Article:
Nicks workshop mutterings

Various railway orientated modelling projects in my new workshop/railway room.

Archive for the category “scenery”

Eggesford report

As I progress to rework the scenery the original painted plaster is really looking tired. Recently I have been revamping the area around the station and river. 

Considering the buildings are over 25 years old they are in remarkable condition and have needed very little work other than a repaint from Southern to LSWR livery. I have now done all the paintwork around the station as well as freshening up the surface of the platform as well as the road. The platform surface, as described before, has been done with talc sprinkled into wet Humbrol no. 40 gloss grey. This is the method described by Gordon Gravett in his marvellous book on modelling grassland; a book I would thoroughly recommend. The road surface is a lighter grey with chinchilla dust added to the wet paint. It still needs further weathering with weathering powders.

Goods shed with signal box in background. The grass is a mixture of long and short static grass. The road surface is the original and will eventually need some re-working. 


The next photo shows the original scenery in the foreground with the hill in the rear re-worked with scatter materials and new  hedging. The trees come from the original layout but have been freshened up with a dusting of new fine Woodlands scenic scatter. The second half of the river is waiting for a new coat of varnish similar to the bit seen in the distance.


I am really pleased with how the scenery is improving with relatively very little effort mainly due to having such a good base to start with. I am now looking forward to adding more details and atmosphere to the scenes. 

Lakebank – update

As many will know, Lakebank was featured in the latest issue of Model Railway Journal, no. 250. Since it was published we have added more details to the scene. These include fencing along the edge of the lakeside, advertising around the station and steamer office and the appearance of the Swallow and the Amazon. 

These two dingies were made by making a balsa wood former for the hull and covering it in aluminium foil. Strips of cartridge paper were then glued with paper glue around the former, each one being overlapped to represent clinkers. When the whole had dried the former was removed. This was easy as the paper glue did not stick to the foil. The hull was then completed with seats etc using thin card. The mast is a thinned down cocktail stick and the sail is cut from paper and painted.  The details of the two dingies were found on a website devoted to all things ‘Ransome’. A Google search will find it.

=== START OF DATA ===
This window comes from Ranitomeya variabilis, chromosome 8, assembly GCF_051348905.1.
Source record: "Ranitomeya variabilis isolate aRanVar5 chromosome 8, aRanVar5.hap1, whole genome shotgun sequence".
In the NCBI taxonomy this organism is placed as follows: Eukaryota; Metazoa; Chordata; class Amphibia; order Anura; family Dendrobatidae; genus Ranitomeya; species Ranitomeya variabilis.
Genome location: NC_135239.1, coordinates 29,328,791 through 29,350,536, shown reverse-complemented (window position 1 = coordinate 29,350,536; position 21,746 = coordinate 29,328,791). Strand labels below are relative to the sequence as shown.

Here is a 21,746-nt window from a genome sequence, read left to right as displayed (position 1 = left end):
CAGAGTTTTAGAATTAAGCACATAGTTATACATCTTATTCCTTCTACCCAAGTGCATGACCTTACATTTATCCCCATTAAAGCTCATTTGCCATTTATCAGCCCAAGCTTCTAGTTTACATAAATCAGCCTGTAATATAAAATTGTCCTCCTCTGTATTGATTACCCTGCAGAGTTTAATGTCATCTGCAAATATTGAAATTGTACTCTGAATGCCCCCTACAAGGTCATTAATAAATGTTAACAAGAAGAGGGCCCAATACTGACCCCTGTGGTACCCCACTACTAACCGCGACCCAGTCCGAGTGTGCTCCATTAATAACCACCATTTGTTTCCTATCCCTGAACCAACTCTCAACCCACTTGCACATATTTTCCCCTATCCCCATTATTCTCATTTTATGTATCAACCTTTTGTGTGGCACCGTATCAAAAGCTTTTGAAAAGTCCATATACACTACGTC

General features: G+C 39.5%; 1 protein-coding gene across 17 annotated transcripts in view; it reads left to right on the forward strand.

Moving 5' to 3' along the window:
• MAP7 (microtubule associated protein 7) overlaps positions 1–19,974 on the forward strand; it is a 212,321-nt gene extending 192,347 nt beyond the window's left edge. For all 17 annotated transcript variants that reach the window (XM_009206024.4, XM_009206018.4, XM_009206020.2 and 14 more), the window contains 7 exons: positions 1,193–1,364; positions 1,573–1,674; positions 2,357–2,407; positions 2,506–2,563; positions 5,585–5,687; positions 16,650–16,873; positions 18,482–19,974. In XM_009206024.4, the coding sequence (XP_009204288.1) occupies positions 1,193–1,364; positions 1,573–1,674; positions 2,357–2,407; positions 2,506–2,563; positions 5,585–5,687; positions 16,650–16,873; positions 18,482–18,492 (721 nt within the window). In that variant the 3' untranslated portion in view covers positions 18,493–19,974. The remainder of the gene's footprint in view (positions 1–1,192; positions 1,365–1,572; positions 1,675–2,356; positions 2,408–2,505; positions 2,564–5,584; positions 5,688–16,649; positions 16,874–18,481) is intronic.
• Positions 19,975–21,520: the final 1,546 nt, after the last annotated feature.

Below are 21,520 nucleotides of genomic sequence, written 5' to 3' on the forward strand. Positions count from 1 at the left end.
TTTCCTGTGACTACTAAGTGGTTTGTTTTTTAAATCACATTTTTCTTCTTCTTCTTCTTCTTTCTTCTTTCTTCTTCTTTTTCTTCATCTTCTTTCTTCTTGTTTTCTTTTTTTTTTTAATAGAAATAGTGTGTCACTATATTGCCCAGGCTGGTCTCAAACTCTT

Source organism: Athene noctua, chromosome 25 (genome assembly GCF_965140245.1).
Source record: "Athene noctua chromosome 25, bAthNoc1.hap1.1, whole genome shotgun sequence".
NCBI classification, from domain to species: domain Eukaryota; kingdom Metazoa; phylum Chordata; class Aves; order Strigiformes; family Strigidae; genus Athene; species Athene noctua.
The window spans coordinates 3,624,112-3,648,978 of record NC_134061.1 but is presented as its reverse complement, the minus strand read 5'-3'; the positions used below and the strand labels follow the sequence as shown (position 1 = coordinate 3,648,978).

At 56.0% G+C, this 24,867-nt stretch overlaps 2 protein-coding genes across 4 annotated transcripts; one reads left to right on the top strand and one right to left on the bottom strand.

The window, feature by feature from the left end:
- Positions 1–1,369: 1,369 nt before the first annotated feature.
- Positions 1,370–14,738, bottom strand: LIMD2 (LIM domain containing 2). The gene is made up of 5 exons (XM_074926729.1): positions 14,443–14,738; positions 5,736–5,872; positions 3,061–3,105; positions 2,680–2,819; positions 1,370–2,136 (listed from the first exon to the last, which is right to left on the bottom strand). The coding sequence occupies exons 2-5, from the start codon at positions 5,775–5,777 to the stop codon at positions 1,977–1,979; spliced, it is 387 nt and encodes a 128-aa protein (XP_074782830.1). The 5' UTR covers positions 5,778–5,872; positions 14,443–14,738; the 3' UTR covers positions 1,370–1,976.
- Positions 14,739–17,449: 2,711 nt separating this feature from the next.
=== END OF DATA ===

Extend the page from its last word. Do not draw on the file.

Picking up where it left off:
The next job will be to provide some more road vehicles and then to augment the freight wagon stock. 

Eggesford- more progress

The scenery that the late Jeremy Dixon had done on Eggesford was very solid when I took the layout over. The finish was mainly done by painting the scene and lacked much texture.  The pictures below show the state before I started;


I have added texture to the rough area on the left along the river bank with Woodland scenics coarse scatter and bushes and to the field on the right with various grades of static grass mixed in with fine turf scatter. I have improved the trees using a mixture of scatter from green scenes and Carrs. Finally the river has been given a new coating of varnish.  

Canal locks update

I have now finished the detailing of the two locks including the gates in various stages of delay.

Here are some pictures of the end result.

Firstly the upper lock with the tail bridge and cut out to accept the lock keepers cottage;


Secondly the lower lock with more derelict gates;


Now to find the time to deliver them to the museum!

Canal locks progress

I have now finished the main carcass for the upper of the two locks. This one includes a limestone tail bridge used for getting horses from one side of the canal to the other together with a cut out to take the lock keepers  cottage when it is  installed in it’s scenic tray. The bleached carpet felt grass has been applied and now awaits painting and then the fun bit of adding all the weeds, brambles, ivy etc can begin. 

  
The canal was abandoned in 1914 but most of the pictures we have of their derelict state were taken in the 1990s. At that time there was still some evidence of the lock gates. As they would only have been derelict for some 15 to 20 years at the period we are modelling one can surmise that there would be a bit more of the gates and other bits still in situ. The lower lock will have very derelict lower gates and the remnants of the upper gate while the upper lock being near the lock keepers cottage will have more intact gates.